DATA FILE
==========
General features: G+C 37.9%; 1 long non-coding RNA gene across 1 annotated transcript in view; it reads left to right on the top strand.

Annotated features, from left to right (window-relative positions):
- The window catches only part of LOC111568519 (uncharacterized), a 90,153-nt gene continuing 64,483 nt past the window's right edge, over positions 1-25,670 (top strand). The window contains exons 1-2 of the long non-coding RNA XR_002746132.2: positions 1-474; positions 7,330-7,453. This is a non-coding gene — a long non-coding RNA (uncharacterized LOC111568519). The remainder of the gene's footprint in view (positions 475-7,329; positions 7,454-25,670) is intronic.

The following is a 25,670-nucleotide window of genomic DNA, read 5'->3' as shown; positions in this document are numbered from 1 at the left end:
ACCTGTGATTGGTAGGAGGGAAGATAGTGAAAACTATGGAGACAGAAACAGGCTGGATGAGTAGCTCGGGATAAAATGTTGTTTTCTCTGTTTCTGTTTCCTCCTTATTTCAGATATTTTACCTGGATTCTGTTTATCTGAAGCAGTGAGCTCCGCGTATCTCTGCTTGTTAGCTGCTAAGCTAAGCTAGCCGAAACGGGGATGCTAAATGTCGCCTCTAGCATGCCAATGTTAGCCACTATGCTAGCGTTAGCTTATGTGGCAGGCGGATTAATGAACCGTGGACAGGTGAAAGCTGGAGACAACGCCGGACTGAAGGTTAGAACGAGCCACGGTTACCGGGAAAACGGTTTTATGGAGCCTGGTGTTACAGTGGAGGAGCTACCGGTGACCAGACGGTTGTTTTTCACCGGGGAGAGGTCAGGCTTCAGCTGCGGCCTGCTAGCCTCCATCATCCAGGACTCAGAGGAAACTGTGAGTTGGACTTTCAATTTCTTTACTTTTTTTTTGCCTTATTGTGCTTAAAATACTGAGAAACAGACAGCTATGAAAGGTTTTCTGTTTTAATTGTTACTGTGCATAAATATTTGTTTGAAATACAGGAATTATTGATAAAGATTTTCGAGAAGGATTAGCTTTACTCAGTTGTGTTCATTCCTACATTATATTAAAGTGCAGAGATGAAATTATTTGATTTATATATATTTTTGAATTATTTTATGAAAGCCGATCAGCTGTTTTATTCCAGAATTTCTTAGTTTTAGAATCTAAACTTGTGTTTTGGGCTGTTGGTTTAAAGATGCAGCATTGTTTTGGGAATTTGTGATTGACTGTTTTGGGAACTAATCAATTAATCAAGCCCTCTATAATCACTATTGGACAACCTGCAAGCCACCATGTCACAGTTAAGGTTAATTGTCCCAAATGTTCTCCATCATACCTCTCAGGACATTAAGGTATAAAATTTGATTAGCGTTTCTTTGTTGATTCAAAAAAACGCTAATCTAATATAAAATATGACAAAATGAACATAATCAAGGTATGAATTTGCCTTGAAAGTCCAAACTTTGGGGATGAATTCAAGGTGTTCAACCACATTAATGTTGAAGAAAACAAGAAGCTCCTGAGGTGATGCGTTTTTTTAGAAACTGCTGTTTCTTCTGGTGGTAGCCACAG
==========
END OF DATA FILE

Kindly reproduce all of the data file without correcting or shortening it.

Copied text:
General features: G+C 37.9%; 1 long non-coding RNA gene across 1 annotated transcript in view; it reads left to right on the top strand.

Annotated features, from left to right (window-relative positions):
- The window catches only part of LOC111568519 (uncharacterized), a 90,153-nt gene continuing 64,483 nt past the window's right edge, over positions 1-25,670 (top strand). The window contains exons 1-2 of the long non-coding RNA XR_002746132.2: positions 1-474; positions 7,330-7,453. This is a non-coding gene — a long non-coding RNA (uncharacterized LOC111568519). The remainder of the gene's footprint in view (positions 475-7,329; positions 7,454-25,670) is intronic.

The following is a 25,670-nucleotide window of genomic DNA, read 5'->3' as shown; positions in this document are numbered from 1 at the left end:
ACCTGTGATTGGTAGGAGGGAAGATAGTGAAAACTATGGAGACAGAAACAGGCTGGATGAGTAGCTCGGGATAAAATGTTGTTTTCTCTGTTTCTGTTTCCTCCTTATTTCAGATATTTTACCTGGATTCTGTTTATCTGAAGCAGTGAGCTCCGCGTATCTCTGCTTGTTAGCTGCTAAGCTAAGCTAGCCGAAACGGGGATGCTAAATGTCGCCTCTAGCATGCCAATGTTAGCCACTATGCTAGCGTTAGCTTATGTGGCAGGCGGATTAATGAACCGTGGACAGGTGAAAGCTGGAGACAACGCCGGACTGAAGGTTAGAACGAGCCACGGTTACCGGGAAAACGGTTTTATGGAGCCTGGTGTTACAGTGGAGGAGCTACCGGTGACCAGACGGTTGTTTTTCACCGGGGAGAGGTCAGGCTTCAGCTGCGGCCTGCTAGCCTCCATCATCCAGGACTCAGAGGAAACTGTGAGTTGGACTTTCAATTTCTTTACTTTTTTTTTGCCTTATTGTGCTTAAAATACTGAGAAACAGACAGCTATGAAAGGTTTTCTGTTTTAATTGTTACTGTGCATAAATATTTGTTTGAAATACAGGAATTATTGATAAAGATTTTCGAGAAGGATTAGCTTTACTCAGTTGTGTTCATTCCTACATTATATTAAAGTGCAGAGATGAAATTATTTGATTTATATATATTTTTGAATTATTTTATGAAAGCCGATCAGCTGTTTTATTCCAGAATTTCTTAGTTTTAGAATCTAAACTTGTGTTTTGGGCTGTTGGTTTAAAGATGCAGCATTGTTTTGGGAATTTGTGATTGACTGTTTTGGGAACTAATCAATTAATCAAGCCCTCTATAATCACTATTGGACAACCTGCAAGCCACCATGTCACAGTTAAGGTTAATTGTCCCAAATGTTCTCCATCATACCTCTCAGGACATTAAGGTATAAAATTTGATTAGCGTTTCTTTGTTGATTCAAAAAAACGCTAATCTAATATAAAATATGACAAAATGAACATAATCAAGGTATGAATTTGCCTTGAAAGTCCAAACTTTGGGGATGAATTCAAGGTGTTCAACCACATTAATGTTGAAGAAAACAAGAAGCTCCTGAGGTGATGCGTTTTTTTAGAAACTGCTGTTTCTTCTGGTGGTAGCCACAG